The first subject he found to give a bigger canvas to was the imprisonment of Charlie Gilmour in 2010 for swinging from the Cenotaph flag. Sentenced to 16 months, Gilmour was being vilified in the Daily Mail and deluged with hatemail from its readers. As an antidote to this hatemail, McDevitt wrote an epistle, ‘Letter to Charlie Gilmour (aka ‘The Cenotaph Yob’)’, a poem in four sections which catches the mood of the 2010 riots but also meditates on one of the darkest episodes from English history i.e. the public hangings at Tyburn.

A later poem was a self-questioning celebration of the 2010 storming of the Tory H.Q. at Millbank by students protesting the hike in tuition fees. McDevitt is honest enough to examine his feelings of jubilation at hearing the news and and ask if they are unworthy. The poem was first published in the Spring edition of the radical new magazine STRIKE!

Porterloo’s title is a multuiple pun on portaloo/Waterloo/Peterloo and which alludes to the disgraced ex-Tory councillor and Tesco heiress Shirley Porter. Though her reputation was destroyed by her behaviour as leader of Westminster Council, the Conservatives continue to behave in exactly the same way, having learnt nothing from her notorious decline and fall. Once again, social cleansing and gerrymandering are the order of the day. The ‘porterloo’ imagery is sustained through the volume, from the portaloos of Tent City to the discovery of a dead Conservative in a portaloo at Glastonbury.

Porterloo thus becomes a codeword for the latest class war to be unleashed by the Tories, their first in the 21st century. In the climax to the first section of the book – called “P” – McDevitt imagines the precarious situation in which millions of people find themselves as ‘waiting to be flushed down the Porterloo’

Other poems lament social cleansing in Elephant and Castle and Camden Town, as well as the persecution of Julian Assange by William Hague and the British authorities,

Some of the satire is a Jarryesque gob-in-the-face of the British establishment. ‘Sonnet to a Monarchist’ criticises a poet who has fallen under the spell of Prince Charles. ‘Let Us Celebrate Dickens’ concisely shows up the hollowness and hypocrisy of the Dickens celebrations in 2012. ‘Thatcherism’ scourges the ‘militant mediocrity’ of Tories throughout the ages while celebrating the fact that ‘there is no such thing as mrs. t******r’.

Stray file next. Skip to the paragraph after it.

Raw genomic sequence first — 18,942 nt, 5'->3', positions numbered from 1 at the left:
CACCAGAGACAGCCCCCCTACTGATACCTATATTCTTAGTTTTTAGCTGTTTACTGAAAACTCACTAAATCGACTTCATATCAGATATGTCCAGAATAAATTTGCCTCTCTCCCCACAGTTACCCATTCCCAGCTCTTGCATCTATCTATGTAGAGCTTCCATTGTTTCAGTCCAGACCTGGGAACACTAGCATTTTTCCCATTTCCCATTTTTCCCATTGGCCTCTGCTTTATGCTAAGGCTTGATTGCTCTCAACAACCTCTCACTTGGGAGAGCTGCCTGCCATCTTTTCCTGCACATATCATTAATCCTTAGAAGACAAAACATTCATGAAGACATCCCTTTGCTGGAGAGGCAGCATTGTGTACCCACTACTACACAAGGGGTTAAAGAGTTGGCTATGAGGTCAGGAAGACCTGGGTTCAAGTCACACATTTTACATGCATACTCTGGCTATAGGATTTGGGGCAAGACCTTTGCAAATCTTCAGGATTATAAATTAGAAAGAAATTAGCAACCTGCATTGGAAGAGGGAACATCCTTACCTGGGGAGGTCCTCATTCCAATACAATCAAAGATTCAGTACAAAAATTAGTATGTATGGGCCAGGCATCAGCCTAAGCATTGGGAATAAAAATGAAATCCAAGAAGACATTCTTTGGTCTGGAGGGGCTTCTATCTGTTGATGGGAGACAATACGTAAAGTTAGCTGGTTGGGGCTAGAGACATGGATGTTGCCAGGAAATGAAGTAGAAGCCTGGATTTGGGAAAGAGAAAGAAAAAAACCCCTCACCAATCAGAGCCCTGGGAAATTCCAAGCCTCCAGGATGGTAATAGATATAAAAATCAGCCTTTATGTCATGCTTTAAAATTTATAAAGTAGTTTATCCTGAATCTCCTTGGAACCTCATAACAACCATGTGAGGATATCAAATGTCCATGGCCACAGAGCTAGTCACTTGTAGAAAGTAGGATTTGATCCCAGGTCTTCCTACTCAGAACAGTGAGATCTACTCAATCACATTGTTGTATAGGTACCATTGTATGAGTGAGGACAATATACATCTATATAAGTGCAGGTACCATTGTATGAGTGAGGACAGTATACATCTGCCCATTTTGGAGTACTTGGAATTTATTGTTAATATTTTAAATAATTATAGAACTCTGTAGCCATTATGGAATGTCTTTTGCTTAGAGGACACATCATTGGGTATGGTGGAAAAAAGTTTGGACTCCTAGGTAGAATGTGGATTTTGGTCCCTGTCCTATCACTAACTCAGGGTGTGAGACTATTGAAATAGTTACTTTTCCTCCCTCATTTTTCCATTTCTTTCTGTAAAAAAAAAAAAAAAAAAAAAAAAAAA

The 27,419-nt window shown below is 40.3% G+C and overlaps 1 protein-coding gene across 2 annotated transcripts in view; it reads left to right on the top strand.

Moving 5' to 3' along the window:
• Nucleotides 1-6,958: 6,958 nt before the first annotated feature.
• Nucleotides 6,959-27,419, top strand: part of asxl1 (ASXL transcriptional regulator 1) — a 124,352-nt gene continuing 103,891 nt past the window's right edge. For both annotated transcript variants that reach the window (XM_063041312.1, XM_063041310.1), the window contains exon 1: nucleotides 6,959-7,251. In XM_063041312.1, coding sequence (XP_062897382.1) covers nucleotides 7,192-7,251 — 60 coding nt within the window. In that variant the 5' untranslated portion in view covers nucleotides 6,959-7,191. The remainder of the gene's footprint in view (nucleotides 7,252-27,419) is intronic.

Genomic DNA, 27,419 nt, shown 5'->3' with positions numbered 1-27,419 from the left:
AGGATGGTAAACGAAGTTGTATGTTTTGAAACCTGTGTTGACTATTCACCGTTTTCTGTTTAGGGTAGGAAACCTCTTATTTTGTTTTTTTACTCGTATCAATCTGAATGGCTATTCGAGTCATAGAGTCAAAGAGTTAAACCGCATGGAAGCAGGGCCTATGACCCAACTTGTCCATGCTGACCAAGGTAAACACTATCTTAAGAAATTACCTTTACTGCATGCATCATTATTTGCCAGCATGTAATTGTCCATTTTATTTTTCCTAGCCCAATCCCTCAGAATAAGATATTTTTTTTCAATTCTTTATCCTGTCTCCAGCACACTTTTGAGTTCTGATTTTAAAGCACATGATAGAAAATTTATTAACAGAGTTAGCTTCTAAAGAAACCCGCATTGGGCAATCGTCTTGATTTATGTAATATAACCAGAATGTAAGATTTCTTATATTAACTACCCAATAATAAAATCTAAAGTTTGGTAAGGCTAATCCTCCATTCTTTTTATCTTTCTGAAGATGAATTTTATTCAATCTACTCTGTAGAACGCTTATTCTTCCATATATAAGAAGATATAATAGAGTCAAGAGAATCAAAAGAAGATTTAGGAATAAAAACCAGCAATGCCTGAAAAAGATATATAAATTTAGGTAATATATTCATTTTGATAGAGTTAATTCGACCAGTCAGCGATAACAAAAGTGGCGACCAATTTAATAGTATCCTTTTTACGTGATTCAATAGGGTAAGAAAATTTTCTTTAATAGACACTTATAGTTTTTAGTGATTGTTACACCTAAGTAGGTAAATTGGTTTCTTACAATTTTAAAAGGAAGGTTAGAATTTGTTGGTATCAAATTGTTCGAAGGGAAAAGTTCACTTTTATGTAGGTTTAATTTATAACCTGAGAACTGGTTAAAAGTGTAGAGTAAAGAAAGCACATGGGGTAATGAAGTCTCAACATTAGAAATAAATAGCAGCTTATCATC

The book is also distinguished by having a preface from the illustrious author-anarchist Heathcote Williams on the theme of ‘Insurgent Poetry’.

In contrast to the menacing ‘blue meanie’ parade of Conservatives that feature in the book, there is a bohemian backdrop of culture heroes such as Heathcote Williams, Amiri Baraka, Naomi Klein, David Graeber, Jeremy Reed, and Allen Ginsberg. The 20th Century English poet David Gascoyne is re-appraised in an essay in the appendix. What McDevitt has been taught by Gascoyne is that there is a ‘third way’ in poetry. One doesn’t have to choose between the solipsism of personal expression or the agitprop of political expression, a single poem can serve both needs.

Porterloo is personal-political poetry at its wittiest and McDevitt’s trademark shape-shifting is in evidence in the ceaseless formal experimentaion of the cycle. The art is primary, despite the political urgency.

The book covers a very important period in modern history which includes the year of the English riots and the year of the Occupy movement, but takes a long view. It will be capable of cautioning the future.

Poet Jeremy Reed has hailed Porterloo as ‘a brilliant explosive book… the best politically weaponised poetry ever’.

Porterloo is published by International Times with illustrations by Mike Lesser.
The book has been critically acclaimed in The Wolf, The Recusant, Stride, The Morning Star and was hailed as book of the year by poet AJ Dehany.